Public health nurse credits Richard M. Fairbanks School of Public Health for award

By Rich Schneider

IU Communications Specialist

If Jessica Gonzalez Contreras had given an acceptance speech like they do for the Oscars, she knows who she would have thanked when she received a national health award.

Contreras credits her educational experiences at the Richard M. Fairbanks School of Public Health at Indiana University-Purdue University Indianapolis for her Breakthrough Leaders in Nursing Award, created by the Future of Nursing: Campaign for Action, a joint initiative of AARP and the Robert Wood Johnson Foundation.

Jessica Gonzalez Contreras receives award

Jessica Gonzalez Contreras receives award

The Indianapolis public health nurse is among the first 10 recipients of the award recognizing nurses who make “extraordinary efforts to improve the health and lives of people in her community.” The award celebrates nurse leadership and the importance nurses’ efforts to improve health and health care.

Contreras, who graduated in May 2014 with a Master of Public Health, points to two educational experiences in particular: a three-week trip to Beijing and a monthlong trip to South Africa.

“Those two experiences gave me a better understanding of other cultures, the importance of diversity, and they really showed me how other countries are dealing with issues in their health care systems,” she said. “It inspired me to kind of think outside of the box as a nurse.”

One question she’s heard a lot: What is it like getting a Master of Public Health as a nurse?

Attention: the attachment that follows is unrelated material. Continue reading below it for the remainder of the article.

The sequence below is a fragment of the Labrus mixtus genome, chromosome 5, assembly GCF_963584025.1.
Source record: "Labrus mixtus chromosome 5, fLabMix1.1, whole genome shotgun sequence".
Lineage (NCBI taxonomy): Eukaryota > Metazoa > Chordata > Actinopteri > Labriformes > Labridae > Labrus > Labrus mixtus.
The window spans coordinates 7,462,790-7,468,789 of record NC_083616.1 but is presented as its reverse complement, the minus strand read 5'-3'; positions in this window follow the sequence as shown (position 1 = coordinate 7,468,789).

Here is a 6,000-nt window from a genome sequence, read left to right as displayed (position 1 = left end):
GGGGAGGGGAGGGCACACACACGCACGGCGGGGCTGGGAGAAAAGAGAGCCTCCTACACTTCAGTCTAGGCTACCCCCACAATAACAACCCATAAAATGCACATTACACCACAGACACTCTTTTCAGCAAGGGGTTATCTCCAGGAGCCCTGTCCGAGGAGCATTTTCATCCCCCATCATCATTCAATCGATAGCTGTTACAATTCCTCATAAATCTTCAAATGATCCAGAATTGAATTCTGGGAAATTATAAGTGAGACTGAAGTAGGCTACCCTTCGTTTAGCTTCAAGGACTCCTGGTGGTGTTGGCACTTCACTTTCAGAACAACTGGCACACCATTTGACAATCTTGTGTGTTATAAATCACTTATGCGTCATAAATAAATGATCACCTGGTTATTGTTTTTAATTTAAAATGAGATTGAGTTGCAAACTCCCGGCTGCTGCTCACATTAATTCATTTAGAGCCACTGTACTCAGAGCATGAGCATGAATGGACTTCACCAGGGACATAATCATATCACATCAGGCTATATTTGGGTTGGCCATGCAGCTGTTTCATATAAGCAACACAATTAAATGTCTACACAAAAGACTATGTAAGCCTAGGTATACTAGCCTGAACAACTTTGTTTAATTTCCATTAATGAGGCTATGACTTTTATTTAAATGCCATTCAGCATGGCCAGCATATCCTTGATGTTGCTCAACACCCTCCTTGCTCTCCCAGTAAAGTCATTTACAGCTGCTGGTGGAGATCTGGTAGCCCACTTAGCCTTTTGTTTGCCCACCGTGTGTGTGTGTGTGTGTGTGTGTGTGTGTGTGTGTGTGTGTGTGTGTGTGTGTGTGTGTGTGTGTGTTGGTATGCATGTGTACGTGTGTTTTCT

“I always describe it as phenomenal,” Contreras said. “It really made me become a better nurse and gave me a better understanding of how to work with other health professionals. In order to be a successful future leader, you have to have a good understanding of that.”

Contreras was raised by teenage parents in a Texas family of migrant workers, who told her that the best way to another life was college. While she was in high school, her grandfather was diagnosed with cancer; watching the nurses who cared for him inspired her to become a nurse.

Knowing that the costs were prohibitive for her family, she worked to earn top grades and qualify for scholarships.

“I have come full circle,” said Contreras, who provides in-home care to first-time, low-income mothers through the Nurse Family Partnership of Goodwill Industries of Central Indiana. “I am helping people who need it most while also recruiting a future generation of nurses to become leaders.”

Contreras volunteers with the Indiana Action Coalition to diversity the state’s nursing workforce. In that role she also speaks to high school minority students interested in becoming health care professionals and is mentoring several nursing students. She is also an active member of the IU Latino Alumni Association, working to recruit the next generation of leaders.



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